The Department for Education has therefore undertaken to review and change every section of the 5-18 curriculum at the same time, a task never before attempted.  To give some idea of the magnitude of the undertaking, the last significant reform of A levels was entitled Curriculum 2000.  This introduced modules and separated A levels into AS and A2 components against a background of near-continuity in GCSE provision.  Consultations on this change began after the Dearing review was published in 1996.  Proposals were then followed by a full programme of pilots and reviews and the new courses were introduced (1 year late) in September 2001.  The total period of 4-5 years from conception to first teaching allowed sufficient time to ensure that the new arrangements ran very smoothly.  OfQual, nominally the guardian of standards, has decided not to pilot any of the new qualifications this time round, presumably because there is insufficient time before the next general election to carry out proper trials. The current scheme seems destined to introduce mismatches between phases with gaps, duplication and all manner of inconsistencies.  There is also the distinct possibility that the curricula for the separate phases will be unteachable in the time allowed and the examinations too difficult, given the failure to pilot.  Interestingly, the new scheme will only apply in England; Scotland has a very different system and Wales and Northern Ireland have their own separate reviews which may come to different conclusions.  Potentially, therefore, from 2014, students in the 4 different sections of the United Kingdom will be following 4 different curricula and examination regimes even though they are competing with each other for UK university places.  This assumes that the students have not become disillusioned and decided to pursue their university study abroad (see previous blog entry).

An external observer might note that a better review mechanism would be to begin at the bottom with the primary curriculum and then move upwards building each phase upon the skills and knowledge acquired by pupils in the phase below.  Alternatively, one might start at the top, defining the standards to be reached at the end of the U6 and then moving systematically downwards to work out what pupils will need to know or be able to do at different ages.  In any case, my own view is that such sweeping change is unnecessary and unhelpful.  A limited and considered review of GCSEs and A levels might have led to the end of modular examinations and to a modest reform of the structure of the papers to promote, in the students, a deeper understanding of the connections between different topics within each subject.  It might also have commanded the support of much of the educational community, the constituency that will have to implement the new schemes and ultimately the people upon whom the success or otherwise of any new initiative will depend.  Furthermore, time, resource and political will would have been left over to focus on securing real improvements to the examination system.  A recent HMC (the organisation representing many leading independent schools including Birkdale) study was well received by the government and has demonstrated just how unfit for purpose the current arrangements are and how many students have simply been let down by poor marking and examining.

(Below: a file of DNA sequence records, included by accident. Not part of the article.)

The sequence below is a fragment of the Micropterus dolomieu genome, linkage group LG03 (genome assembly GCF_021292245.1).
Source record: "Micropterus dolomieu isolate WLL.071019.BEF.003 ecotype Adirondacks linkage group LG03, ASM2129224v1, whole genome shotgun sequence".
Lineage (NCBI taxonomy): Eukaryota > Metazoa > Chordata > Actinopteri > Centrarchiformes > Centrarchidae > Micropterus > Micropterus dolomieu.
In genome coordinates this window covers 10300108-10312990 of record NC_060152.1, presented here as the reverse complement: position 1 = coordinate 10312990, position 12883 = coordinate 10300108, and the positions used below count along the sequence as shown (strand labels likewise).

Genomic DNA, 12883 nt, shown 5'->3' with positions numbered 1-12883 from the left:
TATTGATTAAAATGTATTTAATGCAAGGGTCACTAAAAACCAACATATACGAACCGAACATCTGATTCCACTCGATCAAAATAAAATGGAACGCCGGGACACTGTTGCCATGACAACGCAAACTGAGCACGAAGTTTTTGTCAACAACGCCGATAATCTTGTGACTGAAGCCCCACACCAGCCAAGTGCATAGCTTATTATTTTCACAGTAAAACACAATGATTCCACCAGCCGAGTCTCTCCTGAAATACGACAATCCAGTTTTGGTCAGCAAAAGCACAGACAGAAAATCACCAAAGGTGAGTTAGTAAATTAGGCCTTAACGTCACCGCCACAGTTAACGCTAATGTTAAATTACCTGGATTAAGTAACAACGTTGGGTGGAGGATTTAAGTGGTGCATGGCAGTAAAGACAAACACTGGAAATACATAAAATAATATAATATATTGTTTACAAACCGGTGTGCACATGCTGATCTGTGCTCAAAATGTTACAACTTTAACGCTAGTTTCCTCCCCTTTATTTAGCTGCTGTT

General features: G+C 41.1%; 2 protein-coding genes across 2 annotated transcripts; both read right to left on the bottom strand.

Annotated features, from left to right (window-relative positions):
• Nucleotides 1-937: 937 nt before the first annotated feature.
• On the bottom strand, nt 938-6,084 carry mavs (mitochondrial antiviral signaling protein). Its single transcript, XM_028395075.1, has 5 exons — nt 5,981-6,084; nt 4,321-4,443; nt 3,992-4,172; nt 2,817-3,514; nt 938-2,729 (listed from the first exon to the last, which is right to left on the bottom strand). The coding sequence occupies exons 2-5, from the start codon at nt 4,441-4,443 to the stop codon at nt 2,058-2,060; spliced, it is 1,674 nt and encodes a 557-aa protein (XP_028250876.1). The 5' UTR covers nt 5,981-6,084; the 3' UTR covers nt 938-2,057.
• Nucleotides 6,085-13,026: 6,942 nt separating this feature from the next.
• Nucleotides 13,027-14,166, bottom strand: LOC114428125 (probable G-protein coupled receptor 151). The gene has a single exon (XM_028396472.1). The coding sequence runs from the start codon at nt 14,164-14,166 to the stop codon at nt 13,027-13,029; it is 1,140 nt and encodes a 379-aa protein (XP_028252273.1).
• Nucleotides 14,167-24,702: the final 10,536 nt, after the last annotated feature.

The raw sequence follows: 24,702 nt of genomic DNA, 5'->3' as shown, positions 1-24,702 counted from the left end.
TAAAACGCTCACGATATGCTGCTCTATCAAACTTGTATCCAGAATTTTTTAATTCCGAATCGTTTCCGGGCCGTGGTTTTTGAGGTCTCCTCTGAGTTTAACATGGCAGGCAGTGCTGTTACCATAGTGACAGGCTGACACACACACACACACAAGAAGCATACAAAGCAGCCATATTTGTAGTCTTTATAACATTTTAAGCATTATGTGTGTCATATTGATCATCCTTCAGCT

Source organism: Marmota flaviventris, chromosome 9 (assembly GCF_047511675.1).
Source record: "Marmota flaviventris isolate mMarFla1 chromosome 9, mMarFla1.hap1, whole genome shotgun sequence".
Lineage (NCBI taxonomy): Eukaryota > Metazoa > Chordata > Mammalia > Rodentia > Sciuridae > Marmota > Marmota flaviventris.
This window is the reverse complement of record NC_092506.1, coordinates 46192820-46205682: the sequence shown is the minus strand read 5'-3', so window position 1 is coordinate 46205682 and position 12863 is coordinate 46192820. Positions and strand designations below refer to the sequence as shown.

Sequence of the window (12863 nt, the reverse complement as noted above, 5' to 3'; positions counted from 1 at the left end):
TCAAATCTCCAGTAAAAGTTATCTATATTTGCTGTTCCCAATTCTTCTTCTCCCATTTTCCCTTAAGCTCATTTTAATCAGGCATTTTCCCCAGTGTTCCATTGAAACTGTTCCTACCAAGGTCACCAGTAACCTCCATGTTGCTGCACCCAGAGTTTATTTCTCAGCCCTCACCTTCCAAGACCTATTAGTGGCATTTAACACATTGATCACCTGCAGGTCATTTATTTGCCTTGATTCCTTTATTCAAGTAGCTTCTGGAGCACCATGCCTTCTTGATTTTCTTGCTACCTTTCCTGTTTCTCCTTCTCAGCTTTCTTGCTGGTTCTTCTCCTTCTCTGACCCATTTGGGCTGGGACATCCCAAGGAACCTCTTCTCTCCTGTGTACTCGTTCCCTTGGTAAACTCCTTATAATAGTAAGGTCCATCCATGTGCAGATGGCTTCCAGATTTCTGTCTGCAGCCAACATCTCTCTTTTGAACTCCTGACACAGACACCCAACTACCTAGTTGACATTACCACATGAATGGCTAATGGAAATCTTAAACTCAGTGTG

One of the joys of being a Head Master in an independent school is that I am free to avoid most of the possible disasters.  Birkdale is able to follow a distinctive, proprietary and balanced primary and secondary curriculum which gives a suitable weight to creative subjects, pursues intellectual rigour and has at least some choice over qualifications at GCSE and A level.  The likely content of the new curricula for England and the motivations for change raise some interesting philosophical and educational questions which I shall pursue in future blog entries.